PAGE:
Comegna L.,The Second University of Naples | Tommasi P.,CNR Institute of Environmental Geology and Geoengineering | Picarelli L.,The Second University of Naples | Bucchignani E.,Euro Mediterranean Center for Climate Changes | And 3 more authors.
Landslide Science and Practice: Global Environmental Change | Year: 2013

Forecasting the effects of forthcoming climate changes on natural hazards is a new frontier of the research. The problem is crucial for landslide hazard but available data are still doubtful, thus only some hypotheses can be drawn. The paper examines the potential effects of climate during next 50 years on two active landslides in clay. Considerations are based on data regarding local rainfall history, available climatic scenarios, monitoring and results of simple geotechnical analyses. © Springer-Verlag Berlin Heidelberg 2013. Source


Mercogliano P.,Euro Mediterranean Center for Climate Changes | Mercogliano P.,Italian Aerospace Research Center | Casagli N.,University of Florence | Catani F.,University of Florence | And 13 more authors.
Landslide Science and Practice: Global Environmental Change | Year: 2013

The paper describes the activities developed within the work package 4.1 of the UE/FP7 SAFELAND Project. The first scope of this research activity is to define and to implement a warning system for shallow landslide prediction, at large and slope scale, based on the forecast precipitation. The warning system is based on different numerical tools and simulation models: stability analysis model at slope and regional scale and numerical weather prediction models (global and regional) and downscaling algorithms. © Springer-Verlag Berlin Heidelberg 2013. Source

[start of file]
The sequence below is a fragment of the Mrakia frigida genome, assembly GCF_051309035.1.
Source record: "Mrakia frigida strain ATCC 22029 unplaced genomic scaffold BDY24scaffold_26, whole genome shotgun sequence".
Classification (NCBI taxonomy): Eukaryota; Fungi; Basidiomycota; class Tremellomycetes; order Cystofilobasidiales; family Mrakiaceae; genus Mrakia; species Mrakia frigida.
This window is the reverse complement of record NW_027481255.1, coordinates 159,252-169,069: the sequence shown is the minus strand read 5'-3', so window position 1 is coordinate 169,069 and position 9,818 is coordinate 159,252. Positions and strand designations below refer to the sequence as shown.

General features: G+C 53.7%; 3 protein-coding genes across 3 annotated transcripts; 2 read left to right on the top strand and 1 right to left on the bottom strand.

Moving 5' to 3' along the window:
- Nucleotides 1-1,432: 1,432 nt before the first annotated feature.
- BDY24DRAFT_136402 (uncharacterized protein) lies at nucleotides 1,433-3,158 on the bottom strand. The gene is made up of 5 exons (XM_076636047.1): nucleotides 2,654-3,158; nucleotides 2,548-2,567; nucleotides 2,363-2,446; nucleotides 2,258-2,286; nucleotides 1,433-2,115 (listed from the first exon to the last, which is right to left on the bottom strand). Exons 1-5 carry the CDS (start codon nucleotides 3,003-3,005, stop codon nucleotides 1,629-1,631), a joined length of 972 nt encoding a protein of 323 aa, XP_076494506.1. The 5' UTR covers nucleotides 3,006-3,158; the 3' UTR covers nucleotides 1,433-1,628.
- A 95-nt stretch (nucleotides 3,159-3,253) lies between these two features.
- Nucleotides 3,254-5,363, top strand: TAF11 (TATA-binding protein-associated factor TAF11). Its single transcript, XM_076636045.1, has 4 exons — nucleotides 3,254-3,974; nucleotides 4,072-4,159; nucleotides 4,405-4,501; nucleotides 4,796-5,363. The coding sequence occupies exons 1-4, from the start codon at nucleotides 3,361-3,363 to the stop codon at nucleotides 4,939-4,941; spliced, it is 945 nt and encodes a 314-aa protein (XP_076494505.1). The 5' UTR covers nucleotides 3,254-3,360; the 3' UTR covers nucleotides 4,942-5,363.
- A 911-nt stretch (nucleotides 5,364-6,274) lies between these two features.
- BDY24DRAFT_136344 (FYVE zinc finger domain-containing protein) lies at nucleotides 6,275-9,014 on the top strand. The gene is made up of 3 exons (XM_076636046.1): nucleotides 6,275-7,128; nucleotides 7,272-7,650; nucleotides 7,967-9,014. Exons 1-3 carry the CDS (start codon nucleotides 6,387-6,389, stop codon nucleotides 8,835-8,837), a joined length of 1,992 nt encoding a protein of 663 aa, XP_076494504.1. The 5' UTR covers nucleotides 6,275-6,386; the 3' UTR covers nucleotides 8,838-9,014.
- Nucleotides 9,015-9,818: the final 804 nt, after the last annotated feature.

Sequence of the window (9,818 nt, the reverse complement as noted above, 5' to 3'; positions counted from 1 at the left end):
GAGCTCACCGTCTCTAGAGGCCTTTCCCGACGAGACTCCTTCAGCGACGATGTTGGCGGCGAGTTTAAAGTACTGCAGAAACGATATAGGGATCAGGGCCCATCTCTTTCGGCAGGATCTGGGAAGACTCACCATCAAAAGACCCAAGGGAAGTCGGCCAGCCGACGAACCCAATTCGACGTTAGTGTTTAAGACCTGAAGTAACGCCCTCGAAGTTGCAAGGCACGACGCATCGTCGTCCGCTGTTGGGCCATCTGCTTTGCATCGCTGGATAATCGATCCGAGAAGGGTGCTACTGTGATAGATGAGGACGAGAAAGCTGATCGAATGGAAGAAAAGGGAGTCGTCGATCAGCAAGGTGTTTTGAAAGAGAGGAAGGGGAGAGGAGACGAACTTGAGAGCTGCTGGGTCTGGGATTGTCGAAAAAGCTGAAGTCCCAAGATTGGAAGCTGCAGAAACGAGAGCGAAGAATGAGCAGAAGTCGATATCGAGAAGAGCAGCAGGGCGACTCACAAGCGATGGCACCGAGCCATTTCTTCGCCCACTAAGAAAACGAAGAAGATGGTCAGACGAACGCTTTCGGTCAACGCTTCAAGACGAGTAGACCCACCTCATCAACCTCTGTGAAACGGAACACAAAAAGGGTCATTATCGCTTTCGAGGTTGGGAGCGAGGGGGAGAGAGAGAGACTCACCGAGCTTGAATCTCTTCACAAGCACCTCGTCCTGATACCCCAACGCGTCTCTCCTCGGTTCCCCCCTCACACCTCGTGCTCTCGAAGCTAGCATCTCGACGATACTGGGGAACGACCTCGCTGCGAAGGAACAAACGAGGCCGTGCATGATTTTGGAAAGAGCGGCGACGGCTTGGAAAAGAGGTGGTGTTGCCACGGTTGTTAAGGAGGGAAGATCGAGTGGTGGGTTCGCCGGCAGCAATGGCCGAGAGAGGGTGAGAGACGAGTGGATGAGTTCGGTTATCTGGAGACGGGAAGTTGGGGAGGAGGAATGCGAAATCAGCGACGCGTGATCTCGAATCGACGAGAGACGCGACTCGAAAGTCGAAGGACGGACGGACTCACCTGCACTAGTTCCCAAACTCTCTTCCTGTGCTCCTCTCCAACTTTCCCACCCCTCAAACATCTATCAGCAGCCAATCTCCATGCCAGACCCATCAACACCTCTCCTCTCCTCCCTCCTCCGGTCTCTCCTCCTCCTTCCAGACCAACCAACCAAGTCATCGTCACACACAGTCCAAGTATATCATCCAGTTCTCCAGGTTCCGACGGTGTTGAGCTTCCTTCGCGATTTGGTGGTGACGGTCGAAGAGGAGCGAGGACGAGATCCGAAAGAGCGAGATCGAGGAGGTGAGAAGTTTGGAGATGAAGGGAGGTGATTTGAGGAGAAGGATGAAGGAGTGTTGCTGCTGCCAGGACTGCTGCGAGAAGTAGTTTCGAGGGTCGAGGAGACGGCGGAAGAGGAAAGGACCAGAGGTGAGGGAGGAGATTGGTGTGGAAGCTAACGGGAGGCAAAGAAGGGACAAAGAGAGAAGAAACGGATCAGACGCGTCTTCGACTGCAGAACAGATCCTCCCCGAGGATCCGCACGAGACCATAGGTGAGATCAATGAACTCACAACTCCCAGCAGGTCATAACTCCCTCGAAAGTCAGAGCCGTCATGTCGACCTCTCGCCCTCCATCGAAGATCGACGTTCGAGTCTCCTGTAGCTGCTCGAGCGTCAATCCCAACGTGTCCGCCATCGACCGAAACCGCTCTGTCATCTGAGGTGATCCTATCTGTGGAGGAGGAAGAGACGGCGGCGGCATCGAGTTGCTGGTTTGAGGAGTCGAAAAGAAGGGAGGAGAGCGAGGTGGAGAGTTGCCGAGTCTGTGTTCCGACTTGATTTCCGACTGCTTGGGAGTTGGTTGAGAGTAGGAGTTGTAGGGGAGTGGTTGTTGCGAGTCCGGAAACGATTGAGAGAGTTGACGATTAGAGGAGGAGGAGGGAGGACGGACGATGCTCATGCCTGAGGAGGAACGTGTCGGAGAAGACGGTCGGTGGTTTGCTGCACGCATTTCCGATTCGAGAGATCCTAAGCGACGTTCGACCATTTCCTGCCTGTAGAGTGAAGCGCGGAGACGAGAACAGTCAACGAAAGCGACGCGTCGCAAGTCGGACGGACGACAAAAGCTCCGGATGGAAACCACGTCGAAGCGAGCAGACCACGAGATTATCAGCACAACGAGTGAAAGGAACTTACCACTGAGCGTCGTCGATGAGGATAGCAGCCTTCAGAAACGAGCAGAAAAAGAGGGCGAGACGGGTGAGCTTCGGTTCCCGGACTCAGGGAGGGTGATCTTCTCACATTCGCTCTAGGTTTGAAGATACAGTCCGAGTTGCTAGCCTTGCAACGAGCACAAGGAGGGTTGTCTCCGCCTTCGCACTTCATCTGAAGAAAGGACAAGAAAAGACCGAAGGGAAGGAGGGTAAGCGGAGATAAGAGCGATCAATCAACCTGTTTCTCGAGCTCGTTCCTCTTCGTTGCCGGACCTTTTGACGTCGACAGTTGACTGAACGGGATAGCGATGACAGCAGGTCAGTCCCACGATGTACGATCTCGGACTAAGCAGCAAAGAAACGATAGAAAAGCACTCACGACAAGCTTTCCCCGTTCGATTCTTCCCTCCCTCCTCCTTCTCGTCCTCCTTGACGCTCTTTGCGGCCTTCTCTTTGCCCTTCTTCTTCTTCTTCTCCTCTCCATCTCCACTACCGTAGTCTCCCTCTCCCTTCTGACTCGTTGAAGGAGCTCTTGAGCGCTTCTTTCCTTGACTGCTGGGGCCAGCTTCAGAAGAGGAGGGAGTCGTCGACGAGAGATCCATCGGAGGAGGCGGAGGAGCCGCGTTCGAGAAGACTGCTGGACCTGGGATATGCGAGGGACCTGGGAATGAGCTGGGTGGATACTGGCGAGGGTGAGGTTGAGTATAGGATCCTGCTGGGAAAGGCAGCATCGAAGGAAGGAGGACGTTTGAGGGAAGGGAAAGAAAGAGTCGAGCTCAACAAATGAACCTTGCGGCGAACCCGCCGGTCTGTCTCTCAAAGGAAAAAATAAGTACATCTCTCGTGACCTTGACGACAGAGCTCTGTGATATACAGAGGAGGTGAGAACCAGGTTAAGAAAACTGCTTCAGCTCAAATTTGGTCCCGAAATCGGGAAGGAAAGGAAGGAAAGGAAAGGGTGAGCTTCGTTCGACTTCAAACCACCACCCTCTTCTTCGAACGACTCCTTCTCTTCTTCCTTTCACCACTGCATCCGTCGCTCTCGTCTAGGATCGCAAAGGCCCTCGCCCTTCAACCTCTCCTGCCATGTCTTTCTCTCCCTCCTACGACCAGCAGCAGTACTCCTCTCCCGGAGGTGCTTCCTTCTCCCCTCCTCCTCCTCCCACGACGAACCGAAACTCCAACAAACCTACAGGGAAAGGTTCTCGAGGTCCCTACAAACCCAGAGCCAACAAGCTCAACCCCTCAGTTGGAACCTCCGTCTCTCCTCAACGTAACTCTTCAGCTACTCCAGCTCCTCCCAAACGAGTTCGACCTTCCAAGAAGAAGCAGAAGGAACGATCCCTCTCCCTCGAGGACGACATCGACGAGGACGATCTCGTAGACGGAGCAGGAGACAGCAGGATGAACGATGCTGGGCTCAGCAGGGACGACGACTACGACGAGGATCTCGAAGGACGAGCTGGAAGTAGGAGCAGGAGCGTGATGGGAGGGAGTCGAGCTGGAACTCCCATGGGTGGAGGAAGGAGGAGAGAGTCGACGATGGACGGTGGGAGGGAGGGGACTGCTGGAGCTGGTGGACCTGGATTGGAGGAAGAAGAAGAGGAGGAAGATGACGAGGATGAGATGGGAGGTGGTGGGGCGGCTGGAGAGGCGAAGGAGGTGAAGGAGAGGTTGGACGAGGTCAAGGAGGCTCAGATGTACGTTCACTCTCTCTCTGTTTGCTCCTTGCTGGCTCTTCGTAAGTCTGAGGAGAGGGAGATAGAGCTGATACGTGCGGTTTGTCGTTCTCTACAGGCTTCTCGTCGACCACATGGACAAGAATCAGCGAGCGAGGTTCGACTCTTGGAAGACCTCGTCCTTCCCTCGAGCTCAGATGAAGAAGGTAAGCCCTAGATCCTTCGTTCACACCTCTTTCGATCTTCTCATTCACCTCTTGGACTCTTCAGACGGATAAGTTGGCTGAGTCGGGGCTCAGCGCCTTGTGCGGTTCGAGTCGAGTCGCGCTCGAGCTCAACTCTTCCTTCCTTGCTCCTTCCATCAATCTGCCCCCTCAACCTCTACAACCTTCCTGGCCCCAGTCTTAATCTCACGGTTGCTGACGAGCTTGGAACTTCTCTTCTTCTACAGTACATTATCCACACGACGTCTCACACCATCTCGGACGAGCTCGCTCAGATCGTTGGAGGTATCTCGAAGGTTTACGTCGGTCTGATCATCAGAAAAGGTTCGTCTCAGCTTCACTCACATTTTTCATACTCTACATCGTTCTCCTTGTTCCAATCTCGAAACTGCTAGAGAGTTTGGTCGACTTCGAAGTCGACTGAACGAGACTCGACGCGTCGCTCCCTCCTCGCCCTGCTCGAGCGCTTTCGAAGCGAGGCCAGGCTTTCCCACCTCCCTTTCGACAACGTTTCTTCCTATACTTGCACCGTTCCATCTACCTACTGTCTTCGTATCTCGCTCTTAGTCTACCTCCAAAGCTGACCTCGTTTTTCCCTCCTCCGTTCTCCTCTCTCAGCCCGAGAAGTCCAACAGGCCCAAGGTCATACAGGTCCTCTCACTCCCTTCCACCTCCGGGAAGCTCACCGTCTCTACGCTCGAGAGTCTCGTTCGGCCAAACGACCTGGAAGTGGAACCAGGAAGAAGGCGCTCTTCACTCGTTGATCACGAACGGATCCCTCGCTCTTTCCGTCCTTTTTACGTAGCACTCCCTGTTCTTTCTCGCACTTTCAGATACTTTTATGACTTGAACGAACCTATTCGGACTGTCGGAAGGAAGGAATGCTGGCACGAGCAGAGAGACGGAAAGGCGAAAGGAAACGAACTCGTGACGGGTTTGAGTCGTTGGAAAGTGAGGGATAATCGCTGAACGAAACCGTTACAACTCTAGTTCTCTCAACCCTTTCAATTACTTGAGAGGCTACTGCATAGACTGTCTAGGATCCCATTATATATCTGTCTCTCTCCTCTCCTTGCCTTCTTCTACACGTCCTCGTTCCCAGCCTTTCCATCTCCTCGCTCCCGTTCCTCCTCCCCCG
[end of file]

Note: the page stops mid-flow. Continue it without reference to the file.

Salis M.,University of Sassari | Salis M.,Euro Mediterranean Center for Climate Changes | Ager A.A.,U.S. Department of Agriculture | Arca B.,CNR Institute for Biometeorology | And 5 more authors.
International Journal of Wildland Fire | Year: 2013

We used simulation modelling to analyse spatial variation in wildfire exposure relative to key social and economic features on the island of Sardinia, Italy. Sardinia contains a high density of urban interfaces, recreational values and highly valued agricultural areas that are increasingly being threatened by severe wildfires. Historical fire data and wildfire simulations were used to estimate burn probabilities, flame length and fire size. We examined how these risk factors varied among and within highly valued features located on the island. Estimates of burn probability excluding non-burnable fuels, ranged from 0-1.92×10-3, with a mean value of 6.48×10-5. Spatial patterns in modelled outputs were strongly related to fuel loadings, although topographic and other influences were apparent. Wide variation was observed among the land parcels for all the key values, providing a quantitative approach to inform wildfire risk management activities. © 2013 IAWF. Source